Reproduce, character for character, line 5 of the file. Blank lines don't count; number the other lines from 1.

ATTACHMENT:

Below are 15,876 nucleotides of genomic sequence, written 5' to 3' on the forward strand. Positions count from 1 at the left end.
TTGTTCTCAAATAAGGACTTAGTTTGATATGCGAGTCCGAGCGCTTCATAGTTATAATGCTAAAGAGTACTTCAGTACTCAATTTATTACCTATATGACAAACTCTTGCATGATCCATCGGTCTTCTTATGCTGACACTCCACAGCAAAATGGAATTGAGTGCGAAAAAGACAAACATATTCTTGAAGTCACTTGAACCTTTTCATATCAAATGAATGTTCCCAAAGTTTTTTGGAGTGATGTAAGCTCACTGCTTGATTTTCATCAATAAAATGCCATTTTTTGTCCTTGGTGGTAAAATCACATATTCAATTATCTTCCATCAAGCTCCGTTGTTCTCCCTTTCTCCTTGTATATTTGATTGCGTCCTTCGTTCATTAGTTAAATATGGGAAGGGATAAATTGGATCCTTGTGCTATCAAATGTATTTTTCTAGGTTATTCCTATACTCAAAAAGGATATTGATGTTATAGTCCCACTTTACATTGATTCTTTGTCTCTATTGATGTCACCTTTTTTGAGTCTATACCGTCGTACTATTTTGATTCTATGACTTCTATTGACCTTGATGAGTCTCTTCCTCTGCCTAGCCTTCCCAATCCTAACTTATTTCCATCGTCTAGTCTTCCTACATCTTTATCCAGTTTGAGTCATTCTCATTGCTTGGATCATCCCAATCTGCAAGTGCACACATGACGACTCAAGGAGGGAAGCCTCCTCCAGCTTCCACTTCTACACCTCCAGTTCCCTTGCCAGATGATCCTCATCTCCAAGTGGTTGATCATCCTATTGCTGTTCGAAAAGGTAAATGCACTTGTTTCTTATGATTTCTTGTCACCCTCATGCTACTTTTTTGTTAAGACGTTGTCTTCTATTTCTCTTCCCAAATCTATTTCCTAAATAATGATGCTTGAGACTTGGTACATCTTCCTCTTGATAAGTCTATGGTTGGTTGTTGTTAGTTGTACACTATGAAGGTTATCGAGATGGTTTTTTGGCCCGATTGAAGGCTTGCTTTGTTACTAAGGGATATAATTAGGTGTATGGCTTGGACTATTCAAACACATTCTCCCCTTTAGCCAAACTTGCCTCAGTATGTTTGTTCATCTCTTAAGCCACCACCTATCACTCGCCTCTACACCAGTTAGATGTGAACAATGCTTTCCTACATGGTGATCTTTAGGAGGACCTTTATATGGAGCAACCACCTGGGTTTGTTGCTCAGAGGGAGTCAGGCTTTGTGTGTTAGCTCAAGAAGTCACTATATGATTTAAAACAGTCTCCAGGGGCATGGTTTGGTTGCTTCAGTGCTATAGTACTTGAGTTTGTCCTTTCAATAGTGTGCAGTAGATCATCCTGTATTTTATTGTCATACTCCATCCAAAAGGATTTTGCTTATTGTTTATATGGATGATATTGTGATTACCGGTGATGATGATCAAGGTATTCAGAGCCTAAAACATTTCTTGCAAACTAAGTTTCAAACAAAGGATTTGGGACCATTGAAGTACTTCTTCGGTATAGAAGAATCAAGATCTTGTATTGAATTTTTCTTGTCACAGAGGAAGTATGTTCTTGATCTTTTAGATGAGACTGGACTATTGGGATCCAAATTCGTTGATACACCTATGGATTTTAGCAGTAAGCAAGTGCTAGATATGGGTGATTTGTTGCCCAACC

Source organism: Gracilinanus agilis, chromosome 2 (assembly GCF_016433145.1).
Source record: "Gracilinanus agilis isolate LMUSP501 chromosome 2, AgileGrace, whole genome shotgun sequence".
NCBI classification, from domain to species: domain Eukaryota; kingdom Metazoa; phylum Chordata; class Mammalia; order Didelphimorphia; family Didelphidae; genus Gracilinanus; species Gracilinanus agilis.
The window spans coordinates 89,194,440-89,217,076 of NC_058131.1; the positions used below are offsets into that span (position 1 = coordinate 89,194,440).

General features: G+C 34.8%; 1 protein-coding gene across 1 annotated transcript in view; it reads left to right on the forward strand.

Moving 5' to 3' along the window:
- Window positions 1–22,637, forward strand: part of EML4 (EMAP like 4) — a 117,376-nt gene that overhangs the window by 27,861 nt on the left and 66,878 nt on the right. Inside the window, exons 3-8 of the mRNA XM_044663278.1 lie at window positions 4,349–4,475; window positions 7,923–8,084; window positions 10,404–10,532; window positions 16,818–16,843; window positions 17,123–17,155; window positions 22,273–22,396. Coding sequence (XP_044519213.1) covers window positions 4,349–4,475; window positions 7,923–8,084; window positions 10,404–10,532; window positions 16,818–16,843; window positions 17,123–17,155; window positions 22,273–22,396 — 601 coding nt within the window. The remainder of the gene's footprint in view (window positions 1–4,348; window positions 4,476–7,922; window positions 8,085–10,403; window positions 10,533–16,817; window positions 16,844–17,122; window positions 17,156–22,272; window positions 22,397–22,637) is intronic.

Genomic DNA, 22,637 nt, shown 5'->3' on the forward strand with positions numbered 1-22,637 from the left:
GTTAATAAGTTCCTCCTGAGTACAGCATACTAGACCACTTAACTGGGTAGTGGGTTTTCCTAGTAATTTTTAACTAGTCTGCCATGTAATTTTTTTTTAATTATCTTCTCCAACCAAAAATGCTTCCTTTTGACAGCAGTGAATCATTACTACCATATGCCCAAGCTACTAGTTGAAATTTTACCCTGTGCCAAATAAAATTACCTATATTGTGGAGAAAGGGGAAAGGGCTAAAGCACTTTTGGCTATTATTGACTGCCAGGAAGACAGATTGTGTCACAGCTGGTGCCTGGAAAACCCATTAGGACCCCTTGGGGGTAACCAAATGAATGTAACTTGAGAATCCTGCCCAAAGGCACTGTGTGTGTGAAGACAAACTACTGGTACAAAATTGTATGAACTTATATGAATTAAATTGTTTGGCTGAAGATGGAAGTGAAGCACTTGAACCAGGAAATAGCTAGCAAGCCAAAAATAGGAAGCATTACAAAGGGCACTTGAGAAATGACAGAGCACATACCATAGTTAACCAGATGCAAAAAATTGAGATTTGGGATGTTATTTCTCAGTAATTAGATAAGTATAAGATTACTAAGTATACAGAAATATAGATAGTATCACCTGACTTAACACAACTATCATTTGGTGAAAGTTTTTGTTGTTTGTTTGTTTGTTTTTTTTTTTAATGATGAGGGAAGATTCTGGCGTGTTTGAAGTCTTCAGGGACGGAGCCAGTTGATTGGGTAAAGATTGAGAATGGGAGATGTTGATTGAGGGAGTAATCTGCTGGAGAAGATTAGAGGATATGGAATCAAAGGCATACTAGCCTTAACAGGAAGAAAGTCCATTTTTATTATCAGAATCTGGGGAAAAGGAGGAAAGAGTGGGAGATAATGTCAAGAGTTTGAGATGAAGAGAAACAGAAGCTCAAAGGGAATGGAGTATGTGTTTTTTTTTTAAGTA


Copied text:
NCBI classification, from domain to species: domain Eukaryota; kingdom Metazoa; phylum Chordata; class Mammalia; order Didelphimorphia; family Didelphidae; genus Gracilinanus; species Gracilinanus agilis.